City Campaign: Voters Wanted
Endorsements start to filter in for what should be an interesting city election season
Although most of the headline political news in recent weeks has been over primary elections (presidential and state), there's an Austin municipal election next month: the May 12 City Council election – mayor and Places 2, 5, and 6 – for which voter registration ends April 12 and early voting begins April 30. So pay attention: Candidates will be coming to your door hangers, mailboxes, and robo-calls soon.
Indeed, matters began in earnest last week, with the first few endorsement forums organized by political organizations, interest groups, Democratic clubs, neighborhood organizations, and the like. By the time the campaigns conclude on election day, there will have been several dozen of these forums across the city, and they are still the best way for voters to see (and question) the candidates in action. But (as we've reported regularly during previous campaign cycles), the forums and their consequent endorsements can be highly arbitrary in organization, attendance, and outcome – especially when a very few people (quite often mostly the same people) issue their "endorsements" on behalf of "The Redheaded Sons of Stephen F. Austin – for Change" quickly followed by similar support issued by "The Democratic Daughters of William Sydney Porter – for Progress" (names disguised to protect the guilty). With that warning, we'll attempt to track and publicize the most prominent endorsements. Here's a small taste of the recent action.
Last week's most prominent and well-attended forum was the big Four Seasons showdown held by the Real Estate Council of Austin, where the table couldn't have been much longer for the 12 attending candidates. Luckily, a couple members of the Place 5 posse chasing Council Member Bill Spelman didn't show, leaving only four challengers and the incumbent in that slot. RECA and its co-sponsoring orgs do not formally endorse candidates, but the forum ended with a "straw poll" tallied as the 500 guests departed (about half voted). This featured one fairly sizable surprise: Place 5 challenger Dominic Chavez outpolled Spelman 46% to 35% (a result prefigured in broad applause for a couple of Chavez's fairly innocuous statements about making City Hall more "accountable" and "business-minded").
In the mayor's race, incumbent Lee Leffingwell predictably outpolled former Council Member Brigid Shea, although the margin (91%-5%) was surprisingly overwhelming, with Shea barely outpolling novice candidate Richard "Clay" Dafoe (4%). Place 2 incumbent Mike Martinez garnered 81% to challenger Laura Pressley's 19%, and incumbent Mayor Pro Tem Sheryl Cole got 90% against challenger Shaun Ireland. Although the poll has no force, it will fuel speculation already buzzing around town that with so many opponents, Spelman likely faces at least a runoff. (The entire straw poll results are available on the RECA website, www.recaonline.com, where you can also find the candidates' responses to the RECA questionnaire.)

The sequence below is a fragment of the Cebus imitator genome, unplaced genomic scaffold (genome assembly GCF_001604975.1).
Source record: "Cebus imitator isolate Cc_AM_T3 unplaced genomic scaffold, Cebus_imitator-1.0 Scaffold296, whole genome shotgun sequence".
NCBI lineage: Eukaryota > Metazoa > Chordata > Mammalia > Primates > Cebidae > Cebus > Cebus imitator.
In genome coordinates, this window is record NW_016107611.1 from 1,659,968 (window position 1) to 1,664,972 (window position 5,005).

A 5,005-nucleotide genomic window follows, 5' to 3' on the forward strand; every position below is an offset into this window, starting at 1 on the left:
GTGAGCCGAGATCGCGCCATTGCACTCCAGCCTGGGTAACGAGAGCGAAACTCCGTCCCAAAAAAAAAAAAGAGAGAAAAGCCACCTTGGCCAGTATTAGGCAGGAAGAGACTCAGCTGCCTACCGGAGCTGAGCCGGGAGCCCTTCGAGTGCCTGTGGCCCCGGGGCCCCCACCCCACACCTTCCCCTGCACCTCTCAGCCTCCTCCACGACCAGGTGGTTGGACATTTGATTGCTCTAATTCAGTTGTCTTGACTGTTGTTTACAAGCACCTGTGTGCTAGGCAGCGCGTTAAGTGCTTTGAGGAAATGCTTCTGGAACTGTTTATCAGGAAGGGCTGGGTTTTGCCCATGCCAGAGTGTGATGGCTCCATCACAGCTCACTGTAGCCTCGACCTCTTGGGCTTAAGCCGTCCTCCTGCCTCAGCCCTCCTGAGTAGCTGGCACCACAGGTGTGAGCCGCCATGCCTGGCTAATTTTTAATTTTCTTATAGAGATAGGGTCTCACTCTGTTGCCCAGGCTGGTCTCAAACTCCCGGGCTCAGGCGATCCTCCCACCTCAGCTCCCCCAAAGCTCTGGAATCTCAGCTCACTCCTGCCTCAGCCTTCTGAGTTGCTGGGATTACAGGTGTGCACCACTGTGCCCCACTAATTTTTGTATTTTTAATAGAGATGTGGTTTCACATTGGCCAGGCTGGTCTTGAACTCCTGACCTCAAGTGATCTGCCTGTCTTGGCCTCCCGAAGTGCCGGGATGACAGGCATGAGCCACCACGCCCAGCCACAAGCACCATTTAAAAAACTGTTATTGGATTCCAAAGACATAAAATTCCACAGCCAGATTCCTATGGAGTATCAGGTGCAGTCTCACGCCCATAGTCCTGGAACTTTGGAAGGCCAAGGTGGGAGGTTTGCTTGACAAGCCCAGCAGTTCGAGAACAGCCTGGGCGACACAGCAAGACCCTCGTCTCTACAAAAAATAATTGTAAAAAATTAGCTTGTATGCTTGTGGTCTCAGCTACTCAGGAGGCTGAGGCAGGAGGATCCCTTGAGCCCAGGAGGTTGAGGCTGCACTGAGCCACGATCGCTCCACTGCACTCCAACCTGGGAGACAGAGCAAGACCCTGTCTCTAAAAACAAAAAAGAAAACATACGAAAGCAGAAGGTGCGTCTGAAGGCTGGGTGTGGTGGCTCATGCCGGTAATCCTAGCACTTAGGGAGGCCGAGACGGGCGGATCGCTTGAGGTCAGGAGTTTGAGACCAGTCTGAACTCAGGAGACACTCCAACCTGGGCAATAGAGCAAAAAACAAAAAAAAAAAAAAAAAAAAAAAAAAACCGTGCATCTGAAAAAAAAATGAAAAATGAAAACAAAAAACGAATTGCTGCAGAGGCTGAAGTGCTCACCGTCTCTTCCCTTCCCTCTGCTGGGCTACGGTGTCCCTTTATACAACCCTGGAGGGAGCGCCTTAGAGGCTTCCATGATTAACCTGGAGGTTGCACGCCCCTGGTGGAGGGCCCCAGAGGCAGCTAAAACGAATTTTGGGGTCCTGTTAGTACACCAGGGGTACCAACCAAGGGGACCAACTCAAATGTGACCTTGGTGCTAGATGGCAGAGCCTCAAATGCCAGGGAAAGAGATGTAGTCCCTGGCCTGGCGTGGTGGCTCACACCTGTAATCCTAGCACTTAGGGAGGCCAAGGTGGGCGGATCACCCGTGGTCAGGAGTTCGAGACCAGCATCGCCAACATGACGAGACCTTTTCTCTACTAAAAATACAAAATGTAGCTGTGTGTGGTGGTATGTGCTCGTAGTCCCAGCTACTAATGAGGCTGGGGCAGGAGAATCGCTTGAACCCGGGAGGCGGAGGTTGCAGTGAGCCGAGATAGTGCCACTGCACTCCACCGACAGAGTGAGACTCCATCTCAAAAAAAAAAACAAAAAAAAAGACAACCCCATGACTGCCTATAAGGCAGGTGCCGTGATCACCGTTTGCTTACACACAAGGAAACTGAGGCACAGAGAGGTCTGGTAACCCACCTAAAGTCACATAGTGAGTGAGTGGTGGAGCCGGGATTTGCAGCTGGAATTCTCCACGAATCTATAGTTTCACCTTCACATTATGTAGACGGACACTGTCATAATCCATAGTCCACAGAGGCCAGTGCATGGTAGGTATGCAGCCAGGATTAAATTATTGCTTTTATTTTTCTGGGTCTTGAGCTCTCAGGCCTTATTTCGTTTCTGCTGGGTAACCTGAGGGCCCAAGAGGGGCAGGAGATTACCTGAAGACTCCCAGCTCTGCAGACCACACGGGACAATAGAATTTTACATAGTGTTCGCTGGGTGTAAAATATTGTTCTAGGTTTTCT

Other highlights: Of the Place 5 battle royal, Chavez and entrepreneur Audrey "Tina" Cannon look most likely to give Spelman trouble. Chavez has been politically active in various conservative causes for quite a while (most recently Carole Keeton Strayhorn's Austinites for Action), and he took an aggressive stance on "government accountability" and cutting costs; and Cannon appears to have mastered policy-speak – "we need to grow sensibly and responsibly ... with a multimodal transportation system" – a basic necessity on the campaign trail. (Cannon garnered 18%, third place in the straw poll, Robert "Bo" Prudente took 1%, and the others were invisible.) Spelman was a little abrupt with his answers on questions such as Cannon's to him about whether lawsuits filed against the Council have effectively undermined its fiduciary duty. Responded Spelman: "The right thing to do is still the right thing to do. ... Let them sue us."
There was also some tension in the mayoral exchanges. Leffingwell asked Shea how much money she had made in consulting contracts on city projects since she left the council in 1996. "Less than the mayor makes," she responded, estimating "about $40,000 a year." (See "Shea's Contracts at Issue," April 6.) In turn, Shea asked Leffingwell if he supported her proposed campaign finance reforms, radically limiting donor bundling and requiring full disclosure from anyone with city contracts. The mayor said that while disclosure is most important, he couldn't respond specifically on her reforms without more information. "As for bundling," he said, "all that is is a person who already supports you asks his friends also to support you."
Leffingwell used a question from Dafoe concerning corporate incentives to argue that incentive deals done during his tenure have all been "cash-positive, performance-based, and providing good jobs" for the city, and he struck back specifically on Shea's campaign charge against the fee waivers provided to Congress Avenue Marriott hotel. "Anybody that says [the hotel] was coming here anyway," he said, "doesn't know what they're talking about."
Later, in response to an audience question about excessive regulation potentially hurting local business, Shea raised an issue that may become more important as the race goes on: what she described as "the incredibly ill-advised bio-mass plant" (i.e., Austin Energy's 2008 deal to buy $2.3 billion in power derived from the burning of Northeast Texas waste wood). That council vote was unanimous but rushed and uneasy, and Shea's implication was that it and the whole question of "fuel charges" cannot be ignored in analyzing AE's current rate predicament and the council's ongoing attempts to come up with a solution. (See "Then There's This," April 6.)